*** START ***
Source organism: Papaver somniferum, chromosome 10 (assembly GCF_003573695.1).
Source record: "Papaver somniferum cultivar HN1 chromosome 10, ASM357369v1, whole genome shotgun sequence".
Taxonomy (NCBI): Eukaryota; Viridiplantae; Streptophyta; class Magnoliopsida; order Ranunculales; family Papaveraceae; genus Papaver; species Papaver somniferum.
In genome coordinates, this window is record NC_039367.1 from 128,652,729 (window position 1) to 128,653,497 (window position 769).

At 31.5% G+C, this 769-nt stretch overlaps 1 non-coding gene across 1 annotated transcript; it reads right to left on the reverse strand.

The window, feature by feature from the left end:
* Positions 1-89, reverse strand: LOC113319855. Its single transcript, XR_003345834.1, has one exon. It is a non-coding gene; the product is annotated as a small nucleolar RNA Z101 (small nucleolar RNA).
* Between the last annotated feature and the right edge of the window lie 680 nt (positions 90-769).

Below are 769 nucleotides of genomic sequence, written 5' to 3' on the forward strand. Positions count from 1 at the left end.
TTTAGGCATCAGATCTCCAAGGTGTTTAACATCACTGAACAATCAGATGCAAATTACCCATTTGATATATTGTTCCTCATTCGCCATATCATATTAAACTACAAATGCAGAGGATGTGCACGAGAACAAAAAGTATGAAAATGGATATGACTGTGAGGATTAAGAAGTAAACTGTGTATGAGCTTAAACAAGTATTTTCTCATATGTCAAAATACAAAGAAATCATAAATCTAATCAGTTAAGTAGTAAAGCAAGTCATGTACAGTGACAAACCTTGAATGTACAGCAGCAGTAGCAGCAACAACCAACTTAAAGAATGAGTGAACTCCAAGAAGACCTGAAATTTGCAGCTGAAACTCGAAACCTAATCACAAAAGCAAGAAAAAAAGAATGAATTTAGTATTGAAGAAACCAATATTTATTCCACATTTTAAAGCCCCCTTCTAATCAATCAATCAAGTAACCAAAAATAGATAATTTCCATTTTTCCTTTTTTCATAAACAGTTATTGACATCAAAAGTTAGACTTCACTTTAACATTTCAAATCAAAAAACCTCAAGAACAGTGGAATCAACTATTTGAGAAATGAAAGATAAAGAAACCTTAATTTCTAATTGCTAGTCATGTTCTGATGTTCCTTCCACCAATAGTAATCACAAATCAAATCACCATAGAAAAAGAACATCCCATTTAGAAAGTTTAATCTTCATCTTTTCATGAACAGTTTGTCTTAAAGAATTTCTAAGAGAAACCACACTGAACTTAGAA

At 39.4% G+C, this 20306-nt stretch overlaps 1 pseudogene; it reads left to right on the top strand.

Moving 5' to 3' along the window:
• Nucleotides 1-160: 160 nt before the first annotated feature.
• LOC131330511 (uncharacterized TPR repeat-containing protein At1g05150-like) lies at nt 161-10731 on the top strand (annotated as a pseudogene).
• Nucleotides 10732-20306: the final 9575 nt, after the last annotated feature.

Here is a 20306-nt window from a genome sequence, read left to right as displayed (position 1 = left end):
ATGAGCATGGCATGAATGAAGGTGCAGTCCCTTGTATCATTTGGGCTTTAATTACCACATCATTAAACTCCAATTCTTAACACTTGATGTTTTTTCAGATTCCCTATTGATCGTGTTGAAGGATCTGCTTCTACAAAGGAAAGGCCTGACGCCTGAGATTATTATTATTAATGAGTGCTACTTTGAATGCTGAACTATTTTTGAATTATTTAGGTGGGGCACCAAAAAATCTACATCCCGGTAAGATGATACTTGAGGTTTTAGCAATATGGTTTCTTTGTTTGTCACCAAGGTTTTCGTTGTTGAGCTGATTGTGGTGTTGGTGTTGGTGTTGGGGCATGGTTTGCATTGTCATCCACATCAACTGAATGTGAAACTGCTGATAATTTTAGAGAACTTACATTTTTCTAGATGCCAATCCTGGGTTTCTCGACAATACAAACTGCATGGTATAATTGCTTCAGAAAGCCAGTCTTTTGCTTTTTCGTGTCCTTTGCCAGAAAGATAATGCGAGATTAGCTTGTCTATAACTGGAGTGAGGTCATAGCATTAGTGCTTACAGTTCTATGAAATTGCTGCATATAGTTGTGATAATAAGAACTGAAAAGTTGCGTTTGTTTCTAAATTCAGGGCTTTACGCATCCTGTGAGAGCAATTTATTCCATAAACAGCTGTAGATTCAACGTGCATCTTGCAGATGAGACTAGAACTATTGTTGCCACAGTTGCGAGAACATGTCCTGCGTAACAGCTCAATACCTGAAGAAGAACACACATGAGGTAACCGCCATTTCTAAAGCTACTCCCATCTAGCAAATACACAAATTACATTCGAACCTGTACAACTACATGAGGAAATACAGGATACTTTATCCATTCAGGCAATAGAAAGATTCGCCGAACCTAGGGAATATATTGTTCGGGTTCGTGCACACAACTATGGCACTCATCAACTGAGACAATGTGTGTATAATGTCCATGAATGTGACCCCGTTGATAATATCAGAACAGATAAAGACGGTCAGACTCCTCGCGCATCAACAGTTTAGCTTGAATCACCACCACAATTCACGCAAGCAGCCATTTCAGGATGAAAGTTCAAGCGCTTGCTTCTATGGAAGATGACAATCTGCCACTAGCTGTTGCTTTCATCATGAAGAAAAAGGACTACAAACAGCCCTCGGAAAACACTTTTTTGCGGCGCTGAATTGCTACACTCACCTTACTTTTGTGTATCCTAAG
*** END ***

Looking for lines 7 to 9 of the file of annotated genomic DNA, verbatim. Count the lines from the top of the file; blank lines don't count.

* Positions 1-89, reverse strand: LOC113319855. Its single transcript, XR_003345834.1, has one exon. It is a non-coding gene; the product is annotated as a small nucleolar RNA Z101 (small nucleolar RNA).
* Between the last annotated feature and the right edge of the window lie 680 nt (positions 90-769).

Below are 769 nucleotides of genomic sequence, written 5' to 3' on the forward strand. Positions count from 1 at the left end.